These types of global challenges drive FPC and everything we do as an impact-led, data-driven venture-capitalist. Which is why we’ve set our quarterly focus areas around Health, Oceans, Security and Climate Change. It’s all interlinked, and has the potential to help not only the UK but other nations across the globe to combat the biggest threat to humankind; climate change.

You can be patient with science, but we should never be patient with capital.

The UK government is planning to invest over £20 billion per annum on R&D, which is amazing. But less than £1 billion of that will be placed into commercially driven seed investment, bringing with it the risk that pure science will be emphasised at the expense of applied development and commercialisation. And as we’ve already discussed, the latter is critical if we’re to make serious progress in tackling climate change.

The UK has long played a game of patience and it’s time to change course – as we’ve seen before, overly patient capital comes with its own set of risks including founder fatigue and capital flight. That’s where UKI2S, the fund we manage for the Government, comes in; they inject that much needed commercial discipline into the development and expansion of science, to push it towards successful, impactful commercialisation.

2024, despite the still cautious market, could this be “The Year of Ambitious Growth?”

Thus far, the government and taxpayers have been funding venture and innovation in Britain. In our management of UKI2S, we want to build on what the British have already invested, by attracting private sector capital and foreign direct investment from sovereign funds.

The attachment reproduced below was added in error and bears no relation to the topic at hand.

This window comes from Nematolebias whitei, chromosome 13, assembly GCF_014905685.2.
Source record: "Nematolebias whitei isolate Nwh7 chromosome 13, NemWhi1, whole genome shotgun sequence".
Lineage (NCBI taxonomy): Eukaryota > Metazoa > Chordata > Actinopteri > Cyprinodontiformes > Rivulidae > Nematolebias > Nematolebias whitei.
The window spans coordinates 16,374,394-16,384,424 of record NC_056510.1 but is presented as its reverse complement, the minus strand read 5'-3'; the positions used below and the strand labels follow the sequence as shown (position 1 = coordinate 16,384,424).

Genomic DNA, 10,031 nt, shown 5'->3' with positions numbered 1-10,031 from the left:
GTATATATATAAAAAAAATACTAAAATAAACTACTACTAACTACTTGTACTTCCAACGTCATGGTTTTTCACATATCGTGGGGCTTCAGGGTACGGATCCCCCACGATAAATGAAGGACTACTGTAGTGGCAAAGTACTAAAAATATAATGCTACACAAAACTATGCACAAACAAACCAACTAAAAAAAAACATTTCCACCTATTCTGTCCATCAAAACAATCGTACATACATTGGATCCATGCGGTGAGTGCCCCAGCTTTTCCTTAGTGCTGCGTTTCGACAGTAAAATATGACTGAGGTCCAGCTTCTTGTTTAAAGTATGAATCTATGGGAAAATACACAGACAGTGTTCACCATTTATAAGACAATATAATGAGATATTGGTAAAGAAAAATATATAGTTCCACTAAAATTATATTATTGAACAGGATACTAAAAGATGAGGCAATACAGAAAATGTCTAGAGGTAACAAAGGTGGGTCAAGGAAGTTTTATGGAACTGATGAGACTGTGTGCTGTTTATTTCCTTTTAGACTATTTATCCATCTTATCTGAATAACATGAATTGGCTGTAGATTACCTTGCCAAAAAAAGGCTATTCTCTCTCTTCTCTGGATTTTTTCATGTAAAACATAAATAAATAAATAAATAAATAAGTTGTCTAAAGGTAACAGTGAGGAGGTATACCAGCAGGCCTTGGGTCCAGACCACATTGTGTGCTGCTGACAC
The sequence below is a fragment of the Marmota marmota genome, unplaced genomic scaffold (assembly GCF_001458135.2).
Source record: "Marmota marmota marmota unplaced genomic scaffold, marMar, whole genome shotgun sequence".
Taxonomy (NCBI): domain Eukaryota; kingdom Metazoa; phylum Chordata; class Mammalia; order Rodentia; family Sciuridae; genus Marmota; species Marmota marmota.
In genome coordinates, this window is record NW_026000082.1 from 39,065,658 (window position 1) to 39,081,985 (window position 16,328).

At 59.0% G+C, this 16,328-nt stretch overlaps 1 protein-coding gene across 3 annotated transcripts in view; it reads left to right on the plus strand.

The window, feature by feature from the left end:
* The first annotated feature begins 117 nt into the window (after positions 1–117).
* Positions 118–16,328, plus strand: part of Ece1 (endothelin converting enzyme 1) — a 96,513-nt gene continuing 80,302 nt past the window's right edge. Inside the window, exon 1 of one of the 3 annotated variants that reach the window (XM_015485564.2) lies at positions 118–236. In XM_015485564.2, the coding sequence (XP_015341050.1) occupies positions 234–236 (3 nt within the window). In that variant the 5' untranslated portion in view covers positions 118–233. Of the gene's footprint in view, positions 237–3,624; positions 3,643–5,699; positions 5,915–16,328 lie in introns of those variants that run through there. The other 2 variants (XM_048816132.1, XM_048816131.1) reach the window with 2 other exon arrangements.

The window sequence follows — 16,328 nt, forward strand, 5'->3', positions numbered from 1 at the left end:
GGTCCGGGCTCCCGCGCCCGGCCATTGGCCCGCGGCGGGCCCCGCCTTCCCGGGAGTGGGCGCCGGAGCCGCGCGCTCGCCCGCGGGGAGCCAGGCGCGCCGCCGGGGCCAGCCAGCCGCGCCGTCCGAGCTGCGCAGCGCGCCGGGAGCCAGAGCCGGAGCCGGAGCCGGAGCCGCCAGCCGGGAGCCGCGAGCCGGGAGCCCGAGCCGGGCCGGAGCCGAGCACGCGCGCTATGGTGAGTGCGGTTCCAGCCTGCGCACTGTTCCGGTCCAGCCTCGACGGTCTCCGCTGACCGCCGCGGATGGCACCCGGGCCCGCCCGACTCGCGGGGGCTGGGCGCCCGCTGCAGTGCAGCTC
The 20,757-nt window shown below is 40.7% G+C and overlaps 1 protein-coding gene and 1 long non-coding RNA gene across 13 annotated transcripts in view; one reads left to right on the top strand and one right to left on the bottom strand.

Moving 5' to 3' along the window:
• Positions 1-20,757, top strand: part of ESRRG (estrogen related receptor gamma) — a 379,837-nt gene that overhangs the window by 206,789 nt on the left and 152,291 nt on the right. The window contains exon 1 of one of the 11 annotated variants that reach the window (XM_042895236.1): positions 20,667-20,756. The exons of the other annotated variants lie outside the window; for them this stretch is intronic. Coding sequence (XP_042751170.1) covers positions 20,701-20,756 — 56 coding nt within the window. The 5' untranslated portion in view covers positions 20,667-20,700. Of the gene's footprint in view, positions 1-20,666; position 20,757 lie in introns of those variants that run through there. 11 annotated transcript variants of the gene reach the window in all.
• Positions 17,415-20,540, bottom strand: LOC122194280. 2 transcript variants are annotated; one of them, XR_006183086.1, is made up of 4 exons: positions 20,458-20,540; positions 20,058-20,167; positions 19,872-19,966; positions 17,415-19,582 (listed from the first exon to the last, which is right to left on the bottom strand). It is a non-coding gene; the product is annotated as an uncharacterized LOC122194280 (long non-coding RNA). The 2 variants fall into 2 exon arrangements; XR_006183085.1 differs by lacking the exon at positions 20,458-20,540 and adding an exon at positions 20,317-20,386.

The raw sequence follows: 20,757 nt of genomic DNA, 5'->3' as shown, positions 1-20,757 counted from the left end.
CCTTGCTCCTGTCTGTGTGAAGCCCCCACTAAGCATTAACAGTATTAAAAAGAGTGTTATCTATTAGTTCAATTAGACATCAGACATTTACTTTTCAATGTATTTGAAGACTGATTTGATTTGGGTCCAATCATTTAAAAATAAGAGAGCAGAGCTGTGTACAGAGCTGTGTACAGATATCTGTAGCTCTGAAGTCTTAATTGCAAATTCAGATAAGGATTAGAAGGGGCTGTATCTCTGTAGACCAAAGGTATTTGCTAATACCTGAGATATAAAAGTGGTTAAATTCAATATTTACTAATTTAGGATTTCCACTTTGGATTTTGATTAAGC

With 45% of Britain’s GDP spent by the government and the nation’s brightest civil service recruits, it’s time to replicate that in the private sector. An essential component of our management of UKI2S is knowledge transfer – taking the very best ideas and tech from the government and its agencies to create high value, commercially successful companies – sharing is caring.

Food, founders and funding…

Thanks to falling inflation and interest rates levelling off, we ended the year on a high with a more positive forecast ahead, with potential to stimulate growth, increase revenue synergies, access industry-leading talent and expand into new markets through consolidation and M&A.

As a final note, I want to highlight the important role founders will play in achieving these climate-tackling ambitions. Those who thrive will have the adaptability, resilience and necessary skills to lead and grow teams. They must be willing to recruit the right people for growth, consider their impact through a global lens and work to define a strong product market fit.

If they have a strong drive for increasing profitability, creating exponential growth and realising outside returns, then it’s time to shrug off the pessimism, get your knife and fork out for a different plate of food – we have some really exciting years ahead of us.